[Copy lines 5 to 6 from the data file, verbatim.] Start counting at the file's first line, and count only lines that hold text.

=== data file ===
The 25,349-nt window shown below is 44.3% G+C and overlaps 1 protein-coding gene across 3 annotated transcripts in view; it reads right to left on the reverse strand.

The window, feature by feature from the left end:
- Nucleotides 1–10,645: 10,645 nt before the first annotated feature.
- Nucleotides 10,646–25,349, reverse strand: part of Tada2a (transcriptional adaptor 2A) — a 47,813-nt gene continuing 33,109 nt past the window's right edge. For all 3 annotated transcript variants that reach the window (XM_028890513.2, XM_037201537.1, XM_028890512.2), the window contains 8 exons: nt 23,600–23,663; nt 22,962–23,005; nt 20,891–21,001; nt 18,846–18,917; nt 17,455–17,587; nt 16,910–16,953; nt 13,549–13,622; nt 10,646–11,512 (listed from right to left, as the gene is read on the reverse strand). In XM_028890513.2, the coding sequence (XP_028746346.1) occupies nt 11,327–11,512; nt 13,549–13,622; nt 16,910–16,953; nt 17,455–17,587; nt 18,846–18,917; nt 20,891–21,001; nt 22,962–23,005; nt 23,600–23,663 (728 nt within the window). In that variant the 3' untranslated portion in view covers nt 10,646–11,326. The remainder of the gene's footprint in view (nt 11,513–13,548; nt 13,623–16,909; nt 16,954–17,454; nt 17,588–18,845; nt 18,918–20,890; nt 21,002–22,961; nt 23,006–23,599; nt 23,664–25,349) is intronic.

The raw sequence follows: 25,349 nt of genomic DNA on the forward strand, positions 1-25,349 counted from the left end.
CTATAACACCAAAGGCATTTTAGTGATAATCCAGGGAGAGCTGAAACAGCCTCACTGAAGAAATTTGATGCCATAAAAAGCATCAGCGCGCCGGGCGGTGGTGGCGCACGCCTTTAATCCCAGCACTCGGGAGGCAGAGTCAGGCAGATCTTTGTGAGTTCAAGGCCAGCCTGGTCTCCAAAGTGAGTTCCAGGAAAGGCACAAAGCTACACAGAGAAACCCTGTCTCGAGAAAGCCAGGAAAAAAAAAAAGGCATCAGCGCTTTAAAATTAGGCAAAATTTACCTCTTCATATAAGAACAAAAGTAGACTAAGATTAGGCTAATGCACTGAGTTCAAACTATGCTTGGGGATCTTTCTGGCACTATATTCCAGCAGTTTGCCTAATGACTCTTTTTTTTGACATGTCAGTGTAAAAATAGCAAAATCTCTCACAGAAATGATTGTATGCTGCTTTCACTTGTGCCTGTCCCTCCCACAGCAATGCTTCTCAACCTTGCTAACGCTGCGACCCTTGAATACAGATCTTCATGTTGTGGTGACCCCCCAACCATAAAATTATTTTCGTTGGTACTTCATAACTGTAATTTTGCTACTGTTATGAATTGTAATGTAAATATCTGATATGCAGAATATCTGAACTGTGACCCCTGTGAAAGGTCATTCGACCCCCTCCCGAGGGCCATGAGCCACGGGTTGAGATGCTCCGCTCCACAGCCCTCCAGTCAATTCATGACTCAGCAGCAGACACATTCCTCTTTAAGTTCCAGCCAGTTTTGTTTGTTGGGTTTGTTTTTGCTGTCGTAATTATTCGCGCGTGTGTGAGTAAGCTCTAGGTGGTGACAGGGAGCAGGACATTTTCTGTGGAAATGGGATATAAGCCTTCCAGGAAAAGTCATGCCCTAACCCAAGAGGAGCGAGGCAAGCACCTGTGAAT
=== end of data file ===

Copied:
The raw sequence follows: 25,349 nt of genomic DNA on the forward strand, positions 1-25,349 counted from the left end.
CTATAACACCAAAGGCATTTTAGTGATAATCCAGGGAGAGCTGAAACAGCCTCACTGAAGAAATTTGATGCCATAAAAAGCATCAGCGCGCCGGGCGGTGGTGGCGCACGCCTTTAATCCCAGCACTCGGGAGGCAGAGTCAGGCAGATCTTTGTGAGTTCAAGGCCAGCCTGGTCTCCAAAGTGAGTTCCAGGAAAGGCACAAAGCTACACAGAGAAACCCTGTCTCGAGAAAGCCAGGAAAAAAAAAAAGGCATCAGCGCTTTAAAATTAGGCAAAATTTACCTCTTCATATAAGAACAAAAGTAGACTAAGATTAGGCTAATGCACTGAGTTCAAACTATGCTTGGGGATCTTTCTGGCACTATATTCCAGCAGTTTGCCTAATGACTCTTTTTTTTGACATGTCAGTGTAAAAATAGCAAAATCTCTCACAGAAATGATTGTATGCTGCTTTCACTTGTGCCTGTCCCTCCCACAGCAATGCTTCTCAACCTTGCTAACGCTGCGACCCTTGAATACAGATCTTCATGTTGTGGTGACCCCCCAACCATAAAATTATTTTCGTTGGTACTTCATAACTGTAATTTTGCTACTGTTATGAATTGTAATGTAAATATCTGATATGCAGAATATCTGAACTGTGACCCCTGTGAAAGGTCATTCGACCCCCTCCCGAGGGCCATGAGCCACGGGTTGAGATGCTCCGCTCCACAGCCCTCCAGTCAATTCATGACTCAGCAGCAGACACATTCCTCTTTAAGTTCCAGCCAGTTTTGTTTGTTGGGTTTGTTTTTGCTGTCGTAATTATTCGCGCGTGTGTGAGTAAGCTCTAGGTGGTGACAGGGAGCAGGACATTTTCTGTGGAAATGGGATATAAGCCTTCCAGGAAAAGTCATGCCCTAACCCAAGAGGAGCGAGGCAAGCACCTGTGAAT